Although California has had an “assault weapon” ban since 1989, the 26-year-old felon and gang member was able to obtain a rifle classified as such under state law.
On Tuesday, the Riverside County Sheriff’s Department advised in a statement that John Felix is believed to have fired an “assault rifle” at Palm Springs Police Department officers responding to a domestic disturbance call. Shooting through a door, Officers Jose “Gil” Vega and Lesley Zerebny were fatally injured. The third officer was struck by gunfire and is recovering from non-life threatening injuries.
Felix, 26, has been booked into the Robert Presley Detention Center, located in the city of Riverside, on two counts of murder on a peace officer and is a convicted felon and cannot legally own or possess any firearm under California law.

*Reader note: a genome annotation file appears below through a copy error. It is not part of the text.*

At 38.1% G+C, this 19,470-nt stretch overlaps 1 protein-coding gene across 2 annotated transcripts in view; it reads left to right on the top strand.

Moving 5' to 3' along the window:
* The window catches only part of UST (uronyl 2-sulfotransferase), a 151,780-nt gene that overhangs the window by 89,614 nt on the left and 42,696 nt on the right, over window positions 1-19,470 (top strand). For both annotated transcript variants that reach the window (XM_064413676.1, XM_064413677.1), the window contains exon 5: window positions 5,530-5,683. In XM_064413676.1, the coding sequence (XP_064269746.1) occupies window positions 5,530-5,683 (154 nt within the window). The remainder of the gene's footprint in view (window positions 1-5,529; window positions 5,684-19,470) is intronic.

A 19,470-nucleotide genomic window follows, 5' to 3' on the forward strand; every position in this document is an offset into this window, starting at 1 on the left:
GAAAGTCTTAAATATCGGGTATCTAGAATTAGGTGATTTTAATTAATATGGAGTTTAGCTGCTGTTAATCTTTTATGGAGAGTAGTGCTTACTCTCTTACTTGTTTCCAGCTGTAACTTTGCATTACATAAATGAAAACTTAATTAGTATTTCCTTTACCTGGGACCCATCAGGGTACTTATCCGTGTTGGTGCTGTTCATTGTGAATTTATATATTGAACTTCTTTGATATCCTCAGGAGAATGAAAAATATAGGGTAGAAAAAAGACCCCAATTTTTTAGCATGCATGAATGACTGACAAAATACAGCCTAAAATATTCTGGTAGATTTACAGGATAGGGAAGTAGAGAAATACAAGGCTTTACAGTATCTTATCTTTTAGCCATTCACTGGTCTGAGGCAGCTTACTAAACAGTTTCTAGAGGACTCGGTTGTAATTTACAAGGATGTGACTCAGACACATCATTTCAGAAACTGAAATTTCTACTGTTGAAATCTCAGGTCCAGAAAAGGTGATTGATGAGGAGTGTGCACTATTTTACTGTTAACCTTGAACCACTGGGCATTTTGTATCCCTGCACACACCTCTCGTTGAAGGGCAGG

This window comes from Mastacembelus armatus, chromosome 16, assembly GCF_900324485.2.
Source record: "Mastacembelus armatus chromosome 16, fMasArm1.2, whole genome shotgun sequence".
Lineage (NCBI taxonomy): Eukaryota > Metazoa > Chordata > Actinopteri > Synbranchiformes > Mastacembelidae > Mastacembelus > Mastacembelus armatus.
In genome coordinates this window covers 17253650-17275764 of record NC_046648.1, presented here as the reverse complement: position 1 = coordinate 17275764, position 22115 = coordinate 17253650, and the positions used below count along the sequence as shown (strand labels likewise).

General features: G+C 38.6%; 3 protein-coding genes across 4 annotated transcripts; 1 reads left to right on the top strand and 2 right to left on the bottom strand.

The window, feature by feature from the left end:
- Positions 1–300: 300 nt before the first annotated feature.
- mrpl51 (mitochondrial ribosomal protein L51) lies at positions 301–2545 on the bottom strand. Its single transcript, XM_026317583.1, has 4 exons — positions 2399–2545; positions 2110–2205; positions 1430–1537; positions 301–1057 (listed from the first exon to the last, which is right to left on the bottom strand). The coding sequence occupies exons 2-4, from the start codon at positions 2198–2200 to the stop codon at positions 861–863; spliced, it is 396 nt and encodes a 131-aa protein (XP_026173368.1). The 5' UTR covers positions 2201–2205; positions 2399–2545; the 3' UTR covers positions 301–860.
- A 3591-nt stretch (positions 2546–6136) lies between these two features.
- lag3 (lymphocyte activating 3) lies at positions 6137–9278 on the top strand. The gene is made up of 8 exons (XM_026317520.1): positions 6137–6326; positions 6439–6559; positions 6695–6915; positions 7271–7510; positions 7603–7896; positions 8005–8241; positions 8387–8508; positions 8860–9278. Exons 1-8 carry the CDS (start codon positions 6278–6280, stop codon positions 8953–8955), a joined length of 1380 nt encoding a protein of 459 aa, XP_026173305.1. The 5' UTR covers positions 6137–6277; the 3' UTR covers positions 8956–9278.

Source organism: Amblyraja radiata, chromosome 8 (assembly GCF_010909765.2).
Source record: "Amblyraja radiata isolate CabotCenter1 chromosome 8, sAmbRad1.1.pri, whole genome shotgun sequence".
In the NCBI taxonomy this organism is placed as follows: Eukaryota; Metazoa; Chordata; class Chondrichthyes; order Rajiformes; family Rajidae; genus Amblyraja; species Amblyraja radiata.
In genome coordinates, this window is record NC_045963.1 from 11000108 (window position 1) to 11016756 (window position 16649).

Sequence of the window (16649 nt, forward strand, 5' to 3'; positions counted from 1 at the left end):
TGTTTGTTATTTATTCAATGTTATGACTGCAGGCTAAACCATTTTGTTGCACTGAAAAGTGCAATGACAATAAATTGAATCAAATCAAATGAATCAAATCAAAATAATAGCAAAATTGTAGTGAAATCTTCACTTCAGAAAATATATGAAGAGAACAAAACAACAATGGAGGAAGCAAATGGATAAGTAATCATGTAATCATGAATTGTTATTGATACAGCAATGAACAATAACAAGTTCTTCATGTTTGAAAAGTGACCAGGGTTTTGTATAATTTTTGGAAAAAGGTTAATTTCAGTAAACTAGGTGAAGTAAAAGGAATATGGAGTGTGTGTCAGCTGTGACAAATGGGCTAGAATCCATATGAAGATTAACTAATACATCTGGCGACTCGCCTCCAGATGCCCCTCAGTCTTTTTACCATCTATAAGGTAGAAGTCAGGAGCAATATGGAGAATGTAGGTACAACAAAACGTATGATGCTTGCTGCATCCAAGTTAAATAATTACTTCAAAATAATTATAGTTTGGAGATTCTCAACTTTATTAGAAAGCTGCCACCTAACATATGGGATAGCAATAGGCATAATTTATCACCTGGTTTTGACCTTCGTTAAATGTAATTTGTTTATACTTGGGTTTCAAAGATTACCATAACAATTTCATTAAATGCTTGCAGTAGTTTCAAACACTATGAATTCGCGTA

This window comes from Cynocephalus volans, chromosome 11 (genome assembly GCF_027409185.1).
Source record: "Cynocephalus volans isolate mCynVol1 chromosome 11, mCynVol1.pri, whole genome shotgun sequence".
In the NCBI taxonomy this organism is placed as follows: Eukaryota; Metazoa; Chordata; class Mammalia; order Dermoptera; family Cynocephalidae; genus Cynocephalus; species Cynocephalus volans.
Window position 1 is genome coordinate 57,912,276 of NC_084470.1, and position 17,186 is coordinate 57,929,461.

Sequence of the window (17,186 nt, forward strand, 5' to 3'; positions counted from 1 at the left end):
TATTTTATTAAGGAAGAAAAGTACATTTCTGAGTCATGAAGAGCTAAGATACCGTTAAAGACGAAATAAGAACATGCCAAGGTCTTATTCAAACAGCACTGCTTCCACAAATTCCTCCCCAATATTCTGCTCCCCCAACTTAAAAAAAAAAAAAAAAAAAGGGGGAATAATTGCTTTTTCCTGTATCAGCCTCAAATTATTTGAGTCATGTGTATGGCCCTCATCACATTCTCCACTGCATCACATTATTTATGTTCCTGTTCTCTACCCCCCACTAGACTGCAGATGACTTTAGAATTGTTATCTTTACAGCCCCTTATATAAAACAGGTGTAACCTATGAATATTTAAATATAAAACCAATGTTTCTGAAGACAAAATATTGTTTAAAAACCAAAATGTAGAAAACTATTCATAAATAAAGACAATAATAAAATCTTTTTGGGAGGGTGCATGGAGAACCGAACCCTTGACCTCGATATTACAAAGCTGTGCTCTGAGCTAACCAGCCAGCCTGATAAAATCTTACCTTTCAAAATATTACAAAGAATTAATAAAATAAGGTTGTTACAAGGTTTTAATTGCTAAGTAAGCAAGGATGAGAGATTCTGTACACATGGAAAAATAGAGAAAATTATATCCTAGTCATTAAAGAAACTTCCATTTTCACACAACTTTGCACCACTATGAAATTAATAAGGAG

The state led the nation in 1989 when it passed the Roberti-Roos Assault Weapons Control Act of 1989 (AWCA), which made illegal the ownership and transfer of a myriad of semi-automatic weapons by name. The ban, strengthened by later enhancements in 1999 and 2004 has endured even as a federal one has expired and uses both an enumerated compilation of gun models and an arbitrary list of features to deem a gun an assault rifle, pistol, or shotgun.
If Felix had a full-auto firearm, not registered under the National Firearms Act, he was in violation of a federal law dating back to 1934.
Felix, a member of the Varrio Las Palmas gang, was living with his brother, who has a lengthy history of weapons charges under his belt, as reported by The Desert Sun. As for the alleged gunman himself, he did time for a 2009 drive-by shooting in which a member of a rival gang was seriously wounded.
If only there was a law or something. Maybe a ban. They work, right?